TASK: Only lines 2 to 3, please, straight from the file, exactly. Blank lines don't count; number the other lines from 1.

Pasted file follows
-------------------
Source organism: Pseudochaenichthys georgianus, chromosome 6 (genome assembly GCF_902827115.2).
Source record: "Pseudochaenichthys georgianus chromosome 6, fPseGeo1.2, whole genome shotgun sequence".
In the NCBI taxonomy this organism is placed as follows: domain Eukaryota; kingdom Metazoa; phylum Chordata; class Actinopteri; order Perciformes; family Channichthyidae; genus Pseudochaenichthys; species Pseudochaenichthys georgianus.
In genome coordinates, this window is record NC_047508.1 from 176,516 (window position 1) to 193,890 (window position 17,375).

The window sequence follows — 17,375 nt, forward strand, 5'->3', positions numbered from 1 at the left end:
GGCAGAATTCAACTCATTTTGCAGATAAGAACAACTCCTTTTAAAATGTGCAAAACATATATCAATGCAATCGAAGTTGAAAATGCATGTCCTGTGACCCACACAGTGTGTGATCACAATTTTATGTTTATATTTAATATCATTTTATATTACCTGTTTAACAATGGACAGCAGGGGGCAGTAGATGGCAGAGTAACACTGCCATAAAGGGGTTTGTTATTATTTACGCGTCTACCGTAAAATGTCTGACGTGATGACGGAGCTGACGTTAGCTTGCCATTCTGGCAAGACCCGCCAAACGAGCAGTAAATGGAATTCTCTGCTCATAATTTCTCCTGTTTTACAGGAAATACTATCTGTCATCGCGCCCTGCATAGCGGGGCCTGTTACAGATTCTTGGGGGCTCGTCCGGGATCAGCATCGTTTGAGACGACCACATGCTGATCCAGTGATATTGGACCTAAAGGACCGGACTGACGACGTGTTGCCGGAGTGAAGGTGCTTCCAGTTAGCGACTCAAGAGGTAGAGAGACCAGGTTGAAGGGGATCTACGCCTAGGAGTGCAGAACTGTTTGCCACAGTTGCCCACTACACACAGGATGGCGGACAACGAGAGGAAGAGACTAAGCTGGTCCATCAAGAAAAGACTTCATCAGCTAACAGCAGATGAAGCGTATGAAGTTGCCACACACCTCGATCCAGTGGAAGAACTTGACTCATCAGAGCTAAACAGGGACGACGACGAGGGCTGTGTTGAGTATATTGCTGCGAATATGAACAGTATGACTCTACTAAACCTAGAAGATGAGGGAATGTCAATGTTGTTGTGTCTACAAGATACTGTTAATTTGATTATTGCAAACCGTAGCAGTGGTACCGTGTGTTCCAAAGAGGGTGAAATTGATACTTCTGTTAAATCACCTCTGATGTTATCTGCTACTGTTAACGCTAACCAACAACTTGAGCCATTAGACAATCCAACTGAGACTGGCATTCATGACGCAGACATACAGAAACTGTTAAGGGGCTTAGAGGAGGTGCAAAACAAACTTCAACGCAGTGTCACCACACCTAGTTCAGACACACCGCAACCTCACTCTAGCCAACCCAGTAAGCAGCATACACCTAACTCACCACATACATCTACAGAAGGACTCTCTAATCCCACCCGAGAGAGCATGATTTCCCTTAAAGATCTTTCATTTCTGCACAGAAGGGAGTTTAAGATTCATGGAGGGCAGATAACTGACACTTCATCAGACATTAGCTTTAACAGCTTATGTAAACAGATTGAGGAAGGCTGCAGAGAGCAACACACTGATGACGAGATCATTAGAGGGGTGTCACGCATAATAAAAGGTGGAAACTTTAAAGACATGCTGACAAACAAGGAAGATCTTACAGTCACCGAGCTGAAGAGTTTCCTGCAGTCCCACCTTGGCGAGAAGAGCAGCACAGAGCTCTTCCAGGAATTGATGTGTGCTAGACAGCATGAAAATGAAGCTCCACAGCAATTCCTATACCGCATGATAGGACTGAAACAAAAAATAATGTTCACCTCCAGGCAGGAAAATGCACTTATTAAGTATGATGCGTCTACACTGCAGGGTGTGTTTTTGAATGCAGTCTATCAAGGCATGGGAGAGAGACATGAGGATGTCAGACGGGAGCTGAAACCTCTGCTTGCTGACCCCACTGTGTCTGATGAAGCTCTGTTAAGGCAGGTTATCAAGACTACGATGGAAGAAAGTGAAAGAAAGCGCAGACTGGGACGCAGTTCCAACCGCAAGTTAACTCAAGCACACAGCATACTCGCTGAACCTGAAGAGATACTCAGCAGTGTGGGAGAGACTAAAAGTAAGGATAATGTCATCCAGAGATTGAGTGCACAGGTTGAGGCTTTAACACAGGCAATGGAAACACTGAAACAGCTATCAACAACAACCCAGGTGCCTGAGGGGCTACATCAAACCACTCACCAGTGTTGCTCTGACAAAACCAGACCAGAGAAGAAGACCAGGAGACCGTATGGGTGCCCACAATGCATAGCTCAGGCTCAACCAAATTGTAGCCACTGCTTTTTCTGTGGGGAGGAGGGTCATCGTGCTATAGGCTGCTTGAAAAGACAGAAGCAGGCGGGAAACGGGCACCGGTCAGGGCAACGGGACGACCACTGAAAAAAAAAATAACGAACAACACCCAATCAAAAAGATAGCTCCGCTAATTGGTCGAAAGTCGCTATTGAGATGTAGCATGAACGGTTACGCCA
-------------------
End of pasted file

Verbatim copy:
Source record: "Pseudochaenichthys georgianus chromosome 6, fPseGeo1.2, whole genome shotgun sequence".
In the NCBI taxonomy this organism is placed as follows: domain Eukaryota; kingdom Metazoa; phylum Chordata; class Actinopteri; order Perciformes; family Channichthyidae; genus Pseudochaenichthys; species Pseudochaenichthys georgianus.